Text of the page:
Furious with the father of gods and full of grief, Demeter wanders on the earth in disguise. One day, the four daughters of Eleusis see Demeter but do not recognize her and ask her name. Demeter lies about her identity and tells a story, asking then whether they know people who need an aged woman to take care of their children or houses, or guide their women.
She is led to Metaneira’s house, and as soon as she enters the door, a divine light shines on her. Metaneira asks her to seat on her throne, but Demeter refuses, accepting just a stool to rest when a woman, Iambe, offers it to her.
Demeter seats there, grieving, without eating or drinking. She does not speak or laugh. Just Iambe is able to make her smile. Metaneira, then, offers to the goddess a cup of wine as sweet as honey, but Demeter says that it is not proper for her to drink it, but she would accept a kykeon. So, Metaneira prepares a kykeon with water and alphita mixed with tender leaves of glechon: pennyroyal. Demeter drinks the kykeon for the rite’s sake.
Metaneira then asks Demeter to grow her child, and the goddess accepts, protecting him from poisonous herbs and malevolent spells. She oints the child with ambrosia and, by night, she places him in the fire, and he becomes strong, similar to a god. But Metaneira sees her and believes she is killing her son. Demeter is furious: now, the child will not become immortal. But she orders that once a year, as soon as the sun had completed its cycle, the sons of Eleusis will fight against each other. A temple will be built for her, goddess Demeter, and an altar below the walls of the city, and she will teach the rites to appease her, meant to be celebrated every year.
Now, Demeter shows her real aspect and her divine beauty.
The goddess spends her time in her temple, and the seeds stop to germinate because she keeps them hidden. Famine wastes the lands, crops do not grow. Zeus then tries to convince her to return among the immortal gods, but no prayer nor gift persuades Demeter, who refuses to listen until she sees her daughter. Zeus sends Hermes to speak with Hades. All humankind will starve to death, if Demeter does not change her mind, and the only way is to free Persephone.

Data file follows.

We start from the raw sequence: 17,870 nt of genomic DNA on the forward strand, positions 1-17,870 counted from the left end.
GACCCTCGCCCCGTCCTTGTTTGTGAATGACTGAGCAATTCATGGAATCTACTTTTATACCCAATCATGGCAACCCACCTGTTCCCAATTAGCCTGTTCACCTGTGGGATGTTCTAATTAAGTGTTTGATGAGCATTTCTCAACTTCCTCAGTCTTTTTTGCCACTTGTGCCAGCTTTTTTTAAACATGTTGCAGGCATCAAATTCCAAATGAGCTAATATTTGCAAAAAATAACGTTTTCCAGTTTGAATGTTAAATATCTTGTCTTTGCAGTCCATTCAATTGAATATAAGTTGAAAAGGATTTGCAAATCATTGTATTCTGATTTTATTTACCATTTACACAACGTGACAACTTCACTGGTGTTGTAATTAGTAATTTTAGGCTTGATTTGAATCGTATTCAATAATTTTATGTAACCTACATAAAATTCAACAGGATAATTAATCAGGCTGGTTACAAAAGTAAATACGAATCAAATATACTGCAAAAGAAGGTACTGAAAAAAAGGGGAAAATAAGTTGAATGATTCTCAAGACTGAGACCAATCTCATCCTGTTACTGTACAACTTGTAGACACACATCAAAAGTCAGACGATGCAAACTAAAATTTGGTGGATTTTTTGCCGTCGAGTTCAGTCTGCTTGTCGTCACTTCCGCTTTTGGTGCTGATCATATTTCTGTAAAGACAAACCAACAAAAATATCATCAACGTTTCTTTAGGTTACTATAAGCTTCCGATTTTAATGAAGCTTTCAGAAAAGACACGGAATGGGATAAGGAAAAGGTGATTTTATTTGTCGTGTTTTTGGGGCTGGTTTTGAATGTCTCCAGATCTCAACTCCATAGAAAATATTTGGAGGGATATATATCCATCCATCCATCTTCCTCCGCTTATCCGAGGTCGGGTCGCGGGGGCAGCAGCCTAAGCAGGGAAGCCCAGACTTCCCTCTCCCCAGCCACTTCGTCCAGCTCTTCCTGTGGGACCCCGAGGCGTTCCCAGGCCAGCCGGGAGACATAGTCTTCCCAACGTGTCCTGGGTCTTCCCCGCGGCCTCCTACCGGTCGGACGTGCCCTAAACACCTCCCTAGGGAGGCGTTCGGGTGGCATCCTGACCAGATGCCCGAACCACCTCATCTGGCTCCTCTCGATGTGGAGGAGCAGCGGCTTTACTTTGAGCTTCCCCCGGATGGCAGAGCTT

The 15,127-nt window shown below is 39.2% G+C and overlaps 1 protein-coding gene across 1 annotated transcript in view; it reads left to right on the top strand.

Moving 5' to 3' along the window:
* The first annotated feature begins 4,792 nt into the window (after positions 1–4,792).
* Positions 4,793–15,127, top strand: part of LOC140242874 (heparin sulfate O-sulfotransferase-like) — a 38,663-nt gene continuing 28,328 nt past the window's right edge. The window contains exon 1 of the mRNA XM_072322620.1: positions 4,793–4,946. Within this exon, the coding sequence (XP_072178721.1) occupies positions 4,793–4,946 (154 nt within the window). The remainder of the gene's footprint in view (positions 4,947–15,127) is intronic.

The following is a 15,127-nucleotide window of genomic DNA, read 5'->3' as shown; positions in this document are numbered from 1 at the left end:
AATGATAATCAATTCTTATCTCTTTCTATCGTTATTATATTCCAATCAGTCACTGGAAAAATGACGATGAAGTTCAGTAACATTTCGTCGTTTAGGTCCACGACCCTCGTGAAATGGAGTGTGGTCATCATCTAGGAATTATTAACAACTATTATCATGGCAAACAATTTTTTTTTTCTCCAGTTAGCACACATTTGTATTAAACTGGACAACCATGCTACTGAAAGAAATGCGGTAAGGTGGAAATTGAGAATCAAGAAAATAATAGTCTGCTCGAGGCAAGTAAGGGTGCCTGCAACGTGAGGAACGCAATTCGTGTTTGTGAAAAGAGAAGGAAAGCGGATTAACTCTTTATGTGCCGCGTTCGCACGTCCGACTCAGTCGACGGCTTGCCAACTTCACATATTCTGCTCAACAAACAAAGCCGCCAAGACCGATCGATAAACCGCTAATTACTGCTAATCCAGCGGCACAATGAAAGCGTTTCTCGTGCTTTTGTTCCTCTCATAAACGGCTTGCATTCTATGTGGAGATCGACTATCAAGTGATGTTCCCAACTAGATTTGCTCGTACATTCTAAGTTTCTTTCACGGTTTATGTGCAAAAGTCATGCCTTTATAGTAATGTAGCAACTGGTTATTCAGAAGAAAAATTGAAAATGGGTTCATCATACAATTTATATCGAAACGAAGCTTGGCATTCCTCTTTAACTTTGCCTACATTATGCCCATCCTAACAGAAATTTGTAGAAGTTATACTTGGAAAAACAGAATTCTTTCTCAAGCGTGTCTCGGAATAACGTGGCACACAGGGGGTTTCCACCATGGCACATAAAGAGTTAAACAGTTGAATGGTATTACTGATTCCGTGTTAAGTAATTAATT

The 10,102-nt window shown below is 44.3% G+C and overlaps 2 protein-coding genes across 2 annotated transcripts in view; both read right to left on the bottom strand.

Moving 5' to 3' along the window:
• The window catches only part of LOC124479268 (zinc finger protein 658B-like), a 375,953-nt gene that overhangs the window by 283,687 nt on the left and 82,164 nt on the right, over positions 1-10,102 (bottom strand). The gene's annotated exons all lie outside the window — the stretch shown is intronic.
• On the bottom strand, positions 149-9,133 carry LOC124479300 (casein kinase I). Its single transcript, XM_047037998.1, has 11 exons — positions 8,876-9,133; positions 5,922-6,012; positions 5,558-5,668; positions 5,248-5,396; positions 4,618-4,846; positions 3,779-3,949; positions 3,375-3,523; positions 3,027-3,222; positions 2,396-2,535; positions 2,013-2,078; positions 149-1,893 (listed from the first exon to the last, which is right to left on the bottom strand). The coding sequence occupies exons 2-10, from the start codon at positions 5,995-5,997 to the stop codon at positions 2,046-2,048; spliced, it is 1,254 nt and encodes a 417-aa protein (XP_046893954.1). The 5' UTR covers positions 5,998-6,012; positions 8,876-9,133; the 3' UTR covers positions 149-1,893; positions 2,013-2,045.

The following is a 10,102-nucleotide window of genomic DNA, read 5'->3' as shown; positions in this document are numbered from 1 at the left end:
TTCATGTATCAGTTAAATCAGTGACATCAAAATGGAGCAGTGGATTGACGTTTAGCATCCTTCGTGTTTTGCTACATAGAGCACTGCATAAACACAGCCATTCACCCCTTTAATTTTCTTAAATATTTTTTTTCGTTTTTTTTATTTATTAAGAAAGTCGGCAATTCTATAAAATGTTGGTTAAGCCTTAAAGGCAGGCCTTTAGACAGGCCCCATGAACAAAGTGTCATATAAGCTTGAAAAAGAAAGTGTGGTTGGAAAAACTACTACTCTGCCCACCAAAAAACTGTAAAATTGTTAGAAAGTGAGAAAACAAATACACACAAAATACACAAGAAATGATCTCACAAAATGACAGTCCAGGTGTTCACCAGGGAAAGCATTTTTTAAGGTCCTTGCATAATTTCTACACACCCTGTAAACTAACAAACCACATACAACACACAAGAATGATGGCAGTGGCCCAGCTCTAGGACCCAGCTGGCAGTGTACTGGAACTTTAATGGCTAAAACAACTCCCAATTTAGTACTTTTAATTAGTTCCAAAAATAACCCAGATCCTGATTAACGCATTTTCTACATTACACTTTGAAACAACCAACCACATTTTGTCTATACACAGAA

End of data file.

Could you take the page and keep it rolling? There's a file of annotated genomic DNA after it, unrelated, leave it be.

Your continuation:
Hades agrees, but he gives to Persephone a sweet pomegranate to eat.
Persephone returns on the earth, but Demeter discovers that Hades had deceived them: Persephone has eaten the pomegranate, so she will spend two-third of the year with her mother and the other immortals, and one-third with her husband, in the realm of the dead.
Demeter, then, brings again life on the crops and reveals her mysteries to a few chosen, mysteries that no one is allowed to divulge, speak about, or ask.
Happy among the mortals the ones who participate in the sacred rites, the hymn writes. No one would have the same destiny, even after the death, if they are not initiated to the sacred mysteries.
aged goat cheese
Prepare the barley as in the previous recipe.
Mix two parts of barley with three of wine, grating on top a bit of aged goat cheese. Mix all the ingredients well and drink.
The beverage of the Homeric heroes
The kykeon we find in the Iliad is completely different from the ritual beverage of the Homeric Hymns. The function of this beverage is similar to the one described in the Pseudo-Aristotelic Problems: a mixture of alphita and wine helps people to sober up. In this case, the Homeric heroes drink this kykeon before making decisions about the war.
This episode is narrated in the 11th book. You find the complete text here.
In this episode, a woman called Hekamede mixes a kykeon for the heroes there gathered. She prepares the table with a basket with onions (traditionally used to accompany wine), honey, and alphita; then, a beautiful cup decorated with gold bosses, with four handles. In this cup, the woman pours Pramnian wine and grates goat cheese, then mixes them with alphita. The heroes then quench their thirst with this kykeon and begin to speak.
In the Odyssey, we find another kind of kykeon, prepared by the enchantress Circe and able to transform, with the help of her magic wand, Odysseus’ companions into swine. This episode is narrated in the 10th book. You find the complete text here.
The recipe for Circe’s kykeon is different from the other two: it includes, naturally, alphita, with the addition of Pramnian wine (the same we found in the Iliad) and honey. But it is not all: Circe wants that the men forget entirely their homelands, so she mixes to her kykeon some mysterious magic herbs. Once they have drunk the potion, she touches them with her wand and they turn into pigs, but their mind is still human. Just Hermes’ intervention saves Odysseus from the same, grim fate: the messenger of the gods, indeed, tells the hero what happened to his crew and gives him an antidote against Circe’s kykeon. In this way, Odysseus is able to save his companions and resume his long travel toward home.
Translations of Historical Sources
Opusculum de Saporibus by Mainus de Maineris (14th century)
Registrum Coquine (first part) by Johannes von Bockenheim (15th century)
Gastris – Ancient Greek Sweet
Artolaganon Bread with Ancient Sourdough
Puls Punica – Phoenician Dessert
Lagana and Chickpea Soup
Placenta – Honey Cheesecake
Cured Olives and Epityrum
Afrutum or Spumeum – 6th-century Byzantine recipe